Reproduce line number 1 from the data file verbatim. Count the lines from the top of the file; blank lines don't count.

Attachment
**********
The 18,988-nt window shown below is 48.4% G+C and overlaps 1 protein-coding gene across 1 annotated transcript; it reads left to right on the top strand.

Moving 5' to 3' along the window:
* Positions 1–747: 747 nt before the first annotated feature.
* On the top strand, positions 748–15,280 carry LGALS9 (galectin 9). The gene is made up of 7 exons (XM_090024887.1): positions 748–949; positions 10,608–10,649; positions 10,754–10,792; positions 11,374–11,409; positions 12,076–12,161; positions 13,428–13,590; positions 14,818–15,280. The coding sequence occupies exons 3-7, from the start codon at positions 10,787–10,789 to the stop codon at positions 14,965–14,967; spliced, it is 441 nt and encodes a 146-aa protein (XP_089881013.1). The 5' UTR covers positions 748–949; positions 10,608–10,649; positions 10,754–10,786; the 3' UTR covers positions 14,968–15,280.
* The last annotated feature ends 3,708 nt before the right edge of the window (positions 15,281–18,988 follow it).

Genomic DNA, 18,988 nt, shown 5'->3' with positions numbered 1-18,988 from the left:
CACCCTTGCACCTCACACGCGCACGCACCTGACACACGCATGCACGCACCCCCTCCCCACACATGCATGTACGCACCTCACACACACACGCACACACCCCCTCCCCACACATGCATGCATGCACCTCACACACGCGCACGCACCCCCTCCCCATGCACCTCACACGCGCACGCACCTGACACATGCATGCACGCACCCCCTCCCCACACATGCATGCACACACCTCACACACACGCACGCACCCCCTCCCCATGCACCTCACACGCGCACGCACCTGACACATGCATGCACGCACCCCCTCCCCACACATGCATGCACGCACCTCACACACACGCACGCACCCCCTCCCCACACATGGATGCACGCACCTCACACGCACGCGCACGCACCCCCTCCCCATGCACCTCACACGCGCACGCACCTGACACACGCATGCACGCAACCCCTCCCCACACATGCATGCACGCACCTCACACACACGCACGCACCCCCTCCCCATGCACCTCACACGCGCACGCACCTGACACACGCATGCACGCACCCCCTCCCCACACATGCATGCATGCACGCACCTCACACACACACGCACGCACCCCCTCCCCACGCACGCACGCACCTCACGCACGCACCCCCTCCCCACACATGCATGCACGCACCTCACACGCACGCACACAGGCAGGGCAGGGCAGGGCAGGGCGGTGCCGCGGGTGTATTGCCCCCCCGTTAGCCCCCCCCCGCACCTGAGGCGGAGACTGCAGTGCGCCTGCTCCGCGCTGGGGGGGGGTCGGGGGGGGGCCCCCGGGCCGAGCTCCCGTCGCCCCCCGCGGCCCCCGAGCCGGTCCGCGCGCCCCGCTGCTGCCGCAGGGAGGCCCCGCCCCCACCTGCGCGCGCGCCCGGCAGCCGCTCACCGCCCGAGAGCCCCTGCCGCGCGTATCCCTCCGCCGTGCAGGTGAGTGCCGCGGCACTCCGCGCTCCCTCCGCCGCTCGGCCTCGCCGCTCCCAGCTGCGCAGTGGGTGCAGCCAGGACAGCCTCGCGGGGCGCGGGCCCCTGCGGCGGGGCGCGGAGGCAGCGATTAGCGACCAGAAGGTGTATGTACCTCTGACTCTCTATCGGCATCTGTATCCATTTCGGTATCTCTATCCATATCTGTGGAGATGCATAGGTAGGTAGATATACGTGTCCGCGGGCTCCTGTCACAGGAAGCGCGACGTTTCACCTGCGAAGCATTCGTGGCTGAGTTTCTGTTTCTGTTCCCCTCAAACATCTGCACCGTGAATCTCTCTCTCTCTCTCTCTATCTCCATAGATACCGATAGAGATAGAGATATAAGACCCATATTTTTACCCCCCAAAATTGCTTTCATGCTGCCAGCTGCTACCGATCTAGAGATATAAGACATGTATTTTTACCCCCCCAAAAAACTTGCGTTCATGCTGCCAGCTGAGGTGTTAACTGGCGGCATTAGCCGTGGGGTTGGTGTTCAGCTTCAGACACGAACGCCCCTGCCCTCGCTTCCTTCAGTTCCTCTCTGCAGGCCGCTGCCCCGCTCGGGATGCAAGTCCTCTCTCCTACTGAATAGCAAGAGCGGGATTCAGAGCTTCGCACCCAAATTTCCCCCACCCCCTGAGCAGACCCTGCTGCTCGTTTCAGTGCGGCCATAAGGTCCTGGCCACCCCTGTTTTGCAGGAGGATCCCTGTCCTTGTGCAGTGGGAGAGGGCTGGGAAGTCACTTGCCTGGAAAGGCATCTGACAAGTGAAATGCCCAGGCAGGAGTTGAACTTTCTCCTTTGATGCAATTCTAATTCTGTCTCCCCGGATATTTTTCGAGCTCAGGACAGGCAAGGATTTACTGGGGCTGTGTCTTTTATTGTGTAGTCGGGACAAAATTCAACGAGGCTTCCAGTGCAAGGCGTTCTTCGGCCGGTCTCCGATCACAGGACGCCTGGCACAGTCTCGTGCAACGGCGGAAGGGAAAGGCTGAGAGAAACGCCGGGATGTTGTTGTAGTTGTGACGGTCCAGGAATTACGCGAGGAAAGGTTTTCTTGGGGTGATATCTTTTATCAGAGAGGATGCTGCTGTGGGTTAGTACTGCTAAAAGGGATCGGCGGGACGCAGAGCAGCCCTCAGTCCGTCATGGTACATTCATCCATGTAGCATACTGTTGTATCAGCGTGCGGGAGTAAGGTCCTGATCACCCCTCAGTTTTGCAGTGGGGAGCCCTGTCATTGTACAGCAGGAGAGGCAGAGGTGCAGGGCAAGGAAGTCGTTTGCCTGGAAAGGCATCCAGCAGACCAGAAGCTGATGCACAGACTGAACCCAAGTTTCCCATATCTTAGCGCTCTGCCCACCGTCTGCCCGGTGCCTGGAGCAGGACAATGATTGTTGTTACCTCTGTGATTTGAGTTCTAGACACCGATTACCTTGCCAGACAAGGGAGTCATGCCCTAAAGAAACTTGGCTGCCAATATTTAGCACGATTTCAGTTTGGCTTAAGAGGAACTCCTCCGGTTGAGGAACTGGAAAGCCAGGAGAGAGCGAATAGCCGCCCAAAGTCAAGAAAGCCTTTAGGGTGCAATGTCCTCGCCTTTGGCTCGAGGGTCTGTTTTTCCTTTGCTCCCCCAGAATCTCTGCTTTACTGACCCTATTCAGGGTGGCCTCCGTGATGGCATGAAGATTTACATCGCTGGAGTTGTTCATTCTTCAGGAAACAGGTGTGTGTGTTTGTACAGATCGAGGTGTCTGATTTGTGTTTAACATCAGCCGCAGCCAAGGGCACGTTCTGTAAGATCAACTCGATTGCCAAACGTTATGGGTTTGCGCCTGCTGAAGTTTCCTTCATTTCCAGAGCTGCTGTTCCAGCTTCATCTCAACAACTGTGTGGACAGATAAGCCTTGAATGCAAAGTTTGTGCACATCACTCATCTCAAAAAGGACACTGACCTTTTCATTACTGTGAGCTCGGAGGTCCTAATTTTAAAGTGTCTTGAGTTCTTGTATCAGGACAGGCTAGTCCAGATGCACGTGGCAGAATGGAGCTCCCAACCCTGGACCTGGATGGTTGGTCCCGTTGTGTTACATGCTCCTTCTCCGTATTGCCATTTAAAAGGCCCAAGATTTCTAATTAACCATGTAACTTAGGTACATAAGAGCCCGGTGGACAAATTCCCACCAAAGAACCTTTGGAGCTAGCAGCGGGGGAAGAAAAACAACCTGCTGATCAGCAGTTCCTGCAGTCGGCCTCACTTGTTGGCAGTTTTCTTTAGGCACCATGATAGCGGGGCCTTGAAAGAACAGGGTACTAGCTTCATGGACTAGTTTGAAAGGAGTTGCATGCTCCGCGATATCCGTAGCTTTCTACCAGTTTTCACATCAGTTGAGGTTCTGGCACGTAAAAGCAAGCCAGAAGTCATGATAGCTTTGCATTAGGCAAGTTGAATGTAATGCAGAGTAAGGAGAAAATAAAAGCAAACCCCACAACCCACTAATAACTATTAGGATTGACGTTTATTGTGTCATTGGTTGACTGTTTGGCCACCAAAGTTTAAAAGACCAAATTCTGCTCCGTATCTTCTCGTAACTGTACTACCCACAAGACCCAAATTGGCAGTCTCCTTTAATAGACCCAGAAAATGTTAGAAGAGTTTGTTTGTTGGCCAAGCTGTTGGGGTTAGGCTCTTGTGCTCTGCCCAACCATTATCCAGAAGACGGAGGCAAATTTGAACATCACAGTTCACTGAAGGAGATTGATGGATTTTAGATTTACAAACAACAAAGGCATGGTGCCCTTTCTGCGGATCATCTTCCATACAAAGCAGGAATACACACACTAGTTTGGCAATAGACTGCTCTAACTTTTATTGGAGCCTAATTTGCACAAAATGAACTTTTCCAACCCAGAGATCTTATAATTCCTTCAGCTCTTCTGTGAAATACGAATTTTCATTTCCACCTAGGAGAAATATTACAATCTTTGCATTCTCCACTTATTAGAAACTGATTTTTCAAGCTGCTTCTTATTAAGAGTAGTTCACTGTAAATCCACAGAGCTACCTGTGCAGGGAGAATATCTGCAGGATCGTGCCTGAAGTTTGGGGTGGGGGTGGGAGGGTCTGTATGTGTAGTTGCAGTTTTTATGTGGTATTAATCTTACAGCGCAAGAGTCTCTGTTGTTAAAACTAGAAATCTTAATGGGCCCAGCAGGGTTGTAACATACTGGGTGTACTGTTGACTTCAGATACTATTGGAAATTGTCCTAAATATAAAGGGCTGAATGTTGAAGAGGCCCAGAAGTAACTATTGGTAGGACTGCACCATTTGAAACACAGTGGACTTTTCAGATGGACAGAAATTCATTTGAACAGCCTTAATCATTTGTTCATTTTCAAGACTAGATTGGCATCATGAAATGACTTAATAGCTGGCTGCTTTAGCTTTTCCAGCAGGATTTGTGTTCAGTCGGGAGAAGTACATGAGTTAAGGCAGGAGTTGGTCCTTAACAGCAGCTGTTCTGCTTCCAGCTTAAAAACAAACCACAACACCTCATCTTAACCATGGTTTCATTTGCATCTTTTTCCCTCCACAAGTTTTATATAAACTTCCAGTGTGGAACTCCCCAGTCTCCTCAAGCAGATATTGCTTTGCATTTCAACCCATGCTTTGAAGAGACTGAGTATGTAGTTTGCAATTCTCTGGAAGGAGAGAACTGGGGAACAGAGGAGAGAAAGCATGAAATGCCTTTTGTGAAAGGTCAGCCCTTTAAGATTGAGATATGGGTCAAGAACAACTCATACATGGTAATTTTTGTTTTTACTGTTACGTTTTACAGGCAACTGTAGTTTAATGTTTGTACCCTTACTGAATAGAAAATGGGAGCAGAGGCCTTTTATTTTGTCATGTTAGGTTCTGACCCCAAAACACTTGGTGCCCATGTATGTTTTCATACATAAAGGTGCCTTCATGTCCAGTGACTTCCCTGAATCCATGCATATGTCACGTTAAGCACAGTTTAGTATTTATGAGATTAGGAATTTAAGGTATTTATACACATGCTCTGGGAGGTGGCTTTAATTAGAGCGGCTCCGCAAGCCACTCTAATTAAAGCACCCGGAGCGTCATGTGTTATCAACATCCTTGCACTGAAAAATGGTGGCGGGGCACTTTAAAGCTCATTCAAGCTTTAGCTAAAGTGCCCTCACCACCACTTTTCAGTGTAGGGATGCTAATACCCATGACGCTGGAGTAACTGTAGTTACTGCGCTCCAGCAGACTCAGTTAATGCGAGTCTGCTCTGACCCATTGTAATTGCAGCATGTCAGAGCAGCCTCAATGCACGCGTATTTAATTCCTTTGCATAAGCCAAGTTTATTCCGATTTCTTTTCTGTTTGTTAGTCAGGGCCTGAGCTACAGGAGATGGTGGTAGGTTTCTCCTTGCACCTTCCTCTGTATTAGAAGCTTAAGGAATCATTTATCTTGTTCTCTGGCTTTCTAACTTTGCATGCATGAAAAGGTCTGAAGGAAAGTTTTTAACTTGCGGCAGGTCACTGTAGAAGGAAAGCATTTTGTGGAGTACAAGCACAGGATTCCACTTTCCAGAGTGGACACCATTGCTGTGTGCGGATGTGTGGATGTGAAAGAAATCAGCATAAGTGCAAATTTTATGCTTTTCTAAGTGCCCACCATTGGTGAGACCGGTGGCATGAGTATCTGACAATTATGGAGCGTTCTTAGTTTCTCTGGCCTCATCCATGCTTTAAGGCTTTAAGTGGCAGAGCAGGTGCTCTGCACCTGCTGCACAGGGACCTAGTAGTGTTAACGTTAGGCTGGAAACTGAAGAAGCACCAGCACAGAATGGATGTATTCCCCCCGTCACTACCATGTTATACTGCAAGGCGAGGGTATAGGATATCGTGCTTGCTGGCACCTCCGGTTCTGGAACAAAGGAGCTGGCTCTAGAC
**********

The 18,988-nt window shown below is 48.4% G+C and overlaps 1 protein-coding gene across 1 annotated transcript; it reads left to right on the top strand.